One of the first things that usually hits a person traveling to a new country is bewilderment. Incomprehensible cues abound in the form of unreadable signs, unfamiliar cultural norms, and seemingly chaotic behavior. One of the most striking examples of that is the foreign supermarket - what at home is usually a shining example of order and predictability [at least after your first few trips], is abroad one of the most confusing places. Which is why people find the app-centric design of the iPhone so comforting to use.

That is to say, people tend to appreciate clear signals and reliable mental models as they go about trying to live their lives*. In your local supermarket, not only do you have a solid spatial representation of the entire place, with little mental flags for the important aisles and possibly a script to follow as you go about your grocery shopping, but there are also very clear signs and well-known implicit categories [vegetables tend to be near fruit in the produce area]. Human beings thrive on sorting things into clear categories, scripts, and schema so they know how to operate. In a foreign environment the products are different, the layout different, the categories often unclear, and your scripts don’t apply.

So what does that have to do with the iPhone? As Nokia’s head of design [Marko Ahtisaari] has noted, there are lots of possible ways to interact with a smartphone. The whole app/widget model is not necessarily the only or “best” design in the world [i.e. one quick alternative: having the home screen dominated not by apps to select but by content or notifications].

But what’s nice about this dynamic is that even though there may be a potentially overwhelming number of apps on your phone, each app very clearly does one thing. When you’re using that app it occupies the majority of the screen, immersing you in the task.  You know exactly where to find weather info, which app to use to find a local restaurant, how to access your internet radio stations. Each app carves out a discrete task area and communicates that to the user. Even the marketing goes along with the idea of clarity, simplicity, and task efficiency [“there’s an app for that”]. In general, one need, one task, one app. It’s straightforward.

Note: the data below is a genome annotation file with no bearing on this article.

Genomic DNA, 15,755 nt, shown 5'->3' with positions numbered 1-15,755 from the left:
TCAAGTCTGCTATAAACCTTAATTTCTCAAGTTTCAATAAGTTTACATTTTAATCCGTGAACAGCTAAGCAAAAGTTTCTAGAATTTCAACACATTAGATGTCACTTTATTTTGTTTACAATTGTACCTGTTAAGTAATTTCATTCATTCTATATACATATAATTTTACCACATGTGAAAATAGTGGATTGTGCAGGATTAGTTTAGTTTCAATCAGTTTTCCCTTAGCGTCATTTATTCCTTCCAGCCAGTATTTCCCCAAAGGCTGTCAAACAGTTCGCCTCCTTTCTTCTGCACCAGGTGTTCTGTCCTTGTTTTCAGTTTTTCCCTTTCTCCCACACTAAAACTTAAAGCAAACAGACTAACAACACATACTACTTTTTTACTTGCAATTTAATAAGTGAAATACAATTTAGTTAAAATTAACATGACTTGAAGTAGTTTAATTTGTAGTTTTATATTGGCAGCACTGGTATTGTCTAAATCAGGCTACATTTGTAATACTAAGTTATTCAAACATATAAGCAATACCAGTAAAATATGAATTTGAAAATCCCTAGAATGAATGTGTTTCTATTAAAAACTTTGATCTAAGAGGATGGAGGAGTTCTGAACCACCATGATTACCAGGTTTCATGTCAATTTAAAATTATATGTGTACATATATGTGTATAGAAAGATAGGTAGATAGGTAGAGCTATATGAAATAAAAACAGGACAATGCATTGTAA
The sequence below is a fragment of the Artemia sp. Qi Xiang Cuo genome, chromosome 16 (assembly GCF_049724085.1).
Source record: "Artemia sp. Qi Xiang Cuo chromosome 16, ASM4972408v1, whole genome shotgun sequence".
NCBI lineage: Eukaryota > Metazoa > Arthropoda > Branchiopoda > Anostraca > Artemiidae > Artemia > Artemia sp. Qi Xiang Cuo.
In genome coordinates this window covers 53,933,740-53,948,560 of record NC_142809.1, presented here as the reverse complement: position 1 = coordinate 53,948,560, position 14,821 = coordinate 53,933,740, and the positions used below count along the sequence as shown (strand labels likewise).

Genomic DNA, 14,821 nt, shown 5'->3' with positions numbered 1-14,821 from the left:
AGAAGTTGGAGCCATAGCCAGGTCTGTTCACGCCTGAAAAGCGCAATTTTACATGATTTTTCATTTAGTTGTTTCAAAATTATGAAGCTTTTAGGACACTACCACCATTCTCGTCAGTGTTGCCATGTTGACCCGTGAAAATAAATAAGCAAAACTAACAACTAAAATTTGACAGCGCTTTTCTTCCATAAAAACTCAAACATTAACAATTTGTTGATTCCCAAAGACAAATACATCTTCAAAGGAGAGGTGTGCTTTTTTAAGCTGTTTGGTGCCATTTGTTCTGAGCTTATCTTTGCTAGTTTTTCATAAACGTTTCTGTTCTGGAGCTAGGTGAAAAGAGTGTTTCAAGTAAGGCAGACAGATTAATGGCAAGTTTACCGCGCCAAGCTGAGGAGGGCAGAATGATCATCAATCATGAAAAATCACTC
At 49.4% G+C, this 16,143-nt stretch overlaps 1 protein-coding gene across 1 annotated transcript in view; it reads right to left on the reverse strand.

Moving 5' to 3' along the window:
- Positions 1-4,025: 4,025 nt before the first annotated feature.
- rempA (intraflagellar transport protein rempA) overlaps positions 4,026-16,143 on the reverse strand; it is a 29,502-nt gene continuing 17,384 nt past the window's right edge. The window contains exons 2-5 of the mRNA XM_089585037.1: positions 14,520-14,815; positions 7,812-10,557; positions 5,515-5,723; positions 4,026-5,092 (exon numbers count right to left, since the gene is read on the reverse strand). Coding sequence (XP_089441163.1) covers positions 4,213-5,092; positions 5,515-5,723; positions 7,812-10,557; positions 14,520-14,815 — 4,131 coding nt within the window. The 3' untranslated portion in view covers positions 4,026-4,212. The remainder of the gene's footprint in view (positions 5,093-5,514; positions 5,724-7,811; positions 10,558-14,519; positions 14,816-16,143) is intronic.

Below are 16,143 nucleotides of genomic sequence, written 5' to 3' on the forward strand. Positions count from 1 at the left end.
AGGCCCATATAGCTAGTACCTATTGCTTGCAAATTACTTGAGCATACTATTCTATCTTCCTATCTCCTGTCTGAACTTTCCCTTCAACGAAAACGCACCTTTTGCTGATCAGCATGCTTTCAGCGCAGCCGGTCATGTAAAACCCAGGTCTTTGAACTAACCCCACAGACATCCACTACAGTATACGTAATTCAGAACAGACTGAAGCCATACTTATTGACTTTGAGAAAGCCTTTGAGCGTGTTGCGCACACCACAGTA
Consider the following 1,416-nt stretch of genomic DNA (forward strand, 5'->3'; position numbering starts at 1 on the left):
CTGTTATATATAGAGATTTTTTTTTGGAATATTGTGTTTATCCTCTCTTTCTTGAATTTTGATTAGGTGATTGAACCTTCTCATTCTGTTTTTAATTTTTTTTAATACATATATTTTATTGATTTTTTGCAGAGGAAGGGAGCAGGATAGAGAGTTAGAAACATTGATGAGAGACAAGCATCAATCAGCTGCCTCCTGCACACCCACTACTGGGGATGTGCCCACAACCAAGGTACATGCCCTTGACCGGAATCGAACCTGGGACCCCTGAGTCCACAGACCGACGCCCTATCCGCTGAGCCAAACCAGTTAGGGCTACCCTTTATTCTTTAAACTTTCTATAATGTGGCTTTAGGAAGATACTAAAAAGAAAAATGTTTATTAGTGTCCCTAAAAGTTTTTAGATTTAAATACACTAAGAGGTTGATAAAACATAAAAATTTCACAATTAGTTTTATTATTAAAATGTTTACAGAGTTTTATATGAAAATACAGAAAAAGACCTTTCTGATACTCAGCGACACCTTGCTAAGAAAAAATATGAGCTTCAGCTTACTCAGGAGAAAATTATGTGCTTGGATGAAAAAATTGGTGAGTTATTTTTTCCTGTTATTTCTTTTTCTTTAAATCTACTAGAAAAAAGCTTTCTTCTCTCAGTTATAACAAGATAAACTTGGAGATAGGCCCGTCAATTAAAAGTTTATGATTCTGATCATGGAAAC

The end result is that it’s remarkably easy to intuit the workings of the iPhone interface and app model, even though it ought to be complicated. The scripts are simple, the categories are clearly defined, and the spatial model fits easily into our brains. Moral of the story: create clear expectations, category boundaries, and mental mappings for your user. Make their experience the exact opposite of trying to buy cereal in China.

*except for some people in some circumstances where figuring things out is an enjoyable challenge - i.e. travel, exploration, games, etc.